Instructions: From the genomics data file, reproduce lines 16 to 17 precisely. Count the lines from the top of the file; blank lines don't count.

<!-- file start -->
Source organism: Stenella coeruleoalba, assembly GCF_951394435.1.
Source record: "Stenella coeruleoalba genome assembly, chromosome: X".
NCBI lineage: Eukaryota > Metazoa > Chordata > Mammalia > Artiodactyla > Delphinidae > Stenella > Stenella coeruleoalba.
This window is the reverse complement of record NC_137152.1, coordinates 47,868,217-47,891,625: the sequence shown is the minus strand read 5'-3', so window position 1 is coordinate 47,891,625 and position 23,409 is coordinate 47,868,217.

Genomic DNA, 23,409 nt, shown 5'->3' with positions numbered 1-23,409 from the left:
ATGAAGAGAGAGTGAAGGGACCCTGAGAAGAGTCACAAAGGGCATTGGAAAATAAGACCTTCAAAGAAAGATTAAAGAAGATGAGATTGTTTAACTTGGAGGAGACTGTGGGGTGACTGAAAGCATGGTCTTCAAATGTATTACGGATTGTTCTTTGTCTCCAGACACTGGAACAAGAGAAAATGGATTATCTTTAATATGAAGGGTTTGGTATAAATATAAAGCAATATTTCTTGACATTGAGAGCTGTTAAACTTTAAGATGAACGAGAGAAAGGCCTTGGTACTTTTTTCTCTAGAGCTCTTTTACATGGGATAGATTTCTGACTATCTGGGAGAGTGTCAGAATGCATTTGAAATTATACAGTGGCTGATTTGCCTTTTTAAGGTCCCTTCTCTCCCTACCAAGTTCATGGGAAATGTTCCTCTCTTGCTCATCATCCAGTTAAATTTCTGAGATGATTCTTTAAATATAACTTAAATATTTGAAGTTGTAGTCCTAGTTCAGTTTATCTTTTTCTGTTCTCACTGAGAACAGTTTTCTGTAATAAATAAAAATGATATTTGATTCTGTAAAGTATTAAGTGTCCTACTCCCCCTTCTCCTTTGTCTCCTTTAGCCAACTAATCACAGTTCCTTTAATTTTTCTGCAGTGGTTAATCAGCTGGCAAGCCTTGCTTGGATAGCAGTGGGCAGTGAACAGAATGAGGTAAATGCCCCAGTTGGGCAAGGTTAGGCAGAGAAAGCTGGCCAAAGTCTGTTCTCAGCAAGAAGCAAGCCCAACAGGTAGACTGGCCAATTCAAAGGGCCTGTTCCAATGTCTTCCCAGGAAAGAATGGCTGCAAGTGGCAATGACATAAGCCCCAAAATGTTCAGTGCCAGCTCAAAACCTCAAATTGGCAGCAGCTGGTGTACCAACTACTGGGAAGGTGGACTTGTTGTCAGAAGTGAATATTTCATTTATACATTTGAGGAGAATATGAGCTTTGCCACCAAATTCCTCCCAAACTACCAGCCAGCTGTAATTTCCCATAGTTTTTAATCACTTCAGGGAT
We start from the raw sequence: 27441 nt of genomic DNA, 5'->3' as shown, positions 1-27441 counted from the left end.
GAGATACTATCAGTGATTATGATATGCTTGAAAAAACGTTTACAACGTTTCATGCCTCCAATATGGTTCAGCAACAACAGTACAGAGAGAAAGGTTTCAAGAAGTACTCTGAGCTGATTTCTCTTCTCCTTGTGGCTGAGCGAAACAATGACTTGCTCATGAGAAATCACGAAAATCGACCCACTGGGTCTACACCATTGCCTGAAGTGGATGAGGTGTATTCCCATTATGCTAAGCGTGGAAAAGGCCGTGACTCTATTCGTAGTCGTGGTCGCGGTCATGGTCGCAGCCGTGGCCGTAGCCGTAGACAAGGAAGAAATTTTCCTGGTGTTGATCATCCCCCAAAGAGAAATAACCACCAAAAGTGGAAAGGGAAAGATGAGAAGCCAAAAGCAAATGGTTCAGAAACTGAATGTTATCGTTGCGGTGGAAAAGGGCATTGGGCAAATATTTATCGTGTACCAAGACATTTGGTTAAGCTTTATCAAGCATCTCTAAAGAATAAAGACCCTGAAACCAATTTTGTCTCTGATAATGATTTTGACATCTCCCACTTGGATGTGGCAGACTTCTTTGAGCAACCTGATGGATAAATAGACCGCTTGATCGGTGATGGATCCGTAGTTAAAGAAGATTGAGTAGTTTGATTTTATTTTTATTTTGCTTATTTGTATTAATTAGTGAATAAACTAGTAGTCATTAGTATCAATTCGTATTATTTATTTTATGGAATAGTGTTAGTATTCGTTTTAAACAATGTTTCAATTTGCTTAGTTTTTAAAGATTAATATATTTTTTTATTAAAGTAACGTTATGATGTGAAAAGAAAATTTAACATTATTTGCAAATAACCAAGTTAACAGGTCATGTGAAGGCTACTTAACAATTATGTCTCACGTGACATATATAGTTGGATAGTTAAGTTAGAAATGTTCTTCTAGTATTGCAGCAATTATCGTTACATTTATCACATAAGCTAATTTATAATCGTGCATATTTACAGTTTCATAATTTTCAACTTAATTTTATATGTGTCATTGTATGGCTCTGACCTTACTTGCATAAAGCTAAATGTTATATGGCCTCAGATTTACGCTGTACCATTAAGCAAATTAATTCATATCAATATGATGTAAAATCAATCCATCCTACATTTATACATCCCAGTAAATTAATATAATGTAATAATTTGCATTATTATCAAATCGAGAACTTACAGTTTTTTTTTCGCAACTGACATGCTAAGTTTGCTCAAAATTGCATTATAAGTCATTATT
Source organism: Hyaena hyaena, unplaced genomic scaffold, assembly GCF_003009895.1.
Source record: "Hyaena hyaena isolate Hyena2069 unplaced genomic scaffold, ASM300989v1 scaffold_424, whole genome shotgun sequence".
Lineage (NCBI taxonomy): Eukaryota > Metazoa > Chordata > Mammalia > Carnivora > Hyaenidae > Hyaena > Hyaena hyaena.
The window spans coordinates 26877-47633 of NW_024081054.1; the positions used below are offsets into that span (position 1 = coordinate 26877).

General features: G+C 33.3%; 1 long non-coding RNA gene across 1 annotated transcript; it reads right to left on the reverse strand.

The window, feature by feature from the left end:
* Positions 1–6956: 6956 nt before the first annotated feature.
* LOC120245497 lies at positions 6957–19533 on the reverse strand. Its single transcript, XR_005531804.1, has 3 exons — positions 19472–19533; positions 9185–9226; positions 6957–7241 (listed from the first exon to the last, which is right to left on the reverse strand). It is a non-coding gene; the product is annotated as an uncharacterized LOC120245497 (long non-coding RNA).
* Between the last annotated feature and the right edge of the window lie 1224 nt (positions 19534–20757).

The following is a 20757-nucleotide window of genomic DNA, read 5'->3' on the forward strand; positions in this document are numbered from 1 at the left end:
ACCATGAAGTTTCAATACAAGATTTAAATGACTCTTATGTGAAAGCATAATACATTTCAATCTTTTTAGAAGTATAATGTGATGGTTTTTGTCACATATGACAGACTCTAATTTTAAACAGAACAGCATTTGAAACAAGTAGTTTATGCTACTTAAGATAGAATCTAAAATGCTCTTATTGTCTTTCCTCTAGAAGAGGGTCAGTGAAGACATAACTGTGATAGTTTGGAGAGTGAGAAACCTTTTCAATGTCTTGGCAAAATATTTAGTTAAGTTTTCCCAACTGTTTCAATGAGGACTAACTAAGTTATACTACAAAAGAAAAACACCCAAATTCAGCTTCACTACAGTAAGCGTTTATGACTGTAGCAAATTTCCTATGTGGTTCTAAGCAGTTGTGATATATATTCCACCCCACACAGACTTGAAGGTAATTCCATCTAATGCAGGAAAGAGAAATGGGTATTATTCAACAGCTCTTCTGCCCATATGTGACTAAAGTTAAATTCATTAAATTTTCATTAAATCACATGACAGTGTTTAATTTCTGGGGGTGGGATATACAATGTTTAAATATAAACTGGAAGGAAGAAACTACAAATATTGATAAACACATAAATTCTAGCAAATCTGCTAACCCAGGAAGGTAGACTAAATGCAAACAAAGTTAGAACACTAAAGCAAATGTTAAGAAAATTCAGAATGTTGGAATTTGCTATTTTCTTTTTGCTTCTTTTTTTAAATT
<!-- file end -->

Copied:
* LOC120245497 lies at positions 6957–19533 on the reverse strand. Its single transcript, XR_005531804.1, has 3 exons — positions 19472–19533; positions 9185–9226; positions 6957–7241 (listed from the first exon to the last, which is right to left on the reverse strand). It is a non-coding gene; the product is annotated as an uncharacterized LOC120245497 (long non-coding RNA).
* Between the last annotated feature and the right edge of the window lie 1224 nt (positions 19534–20757).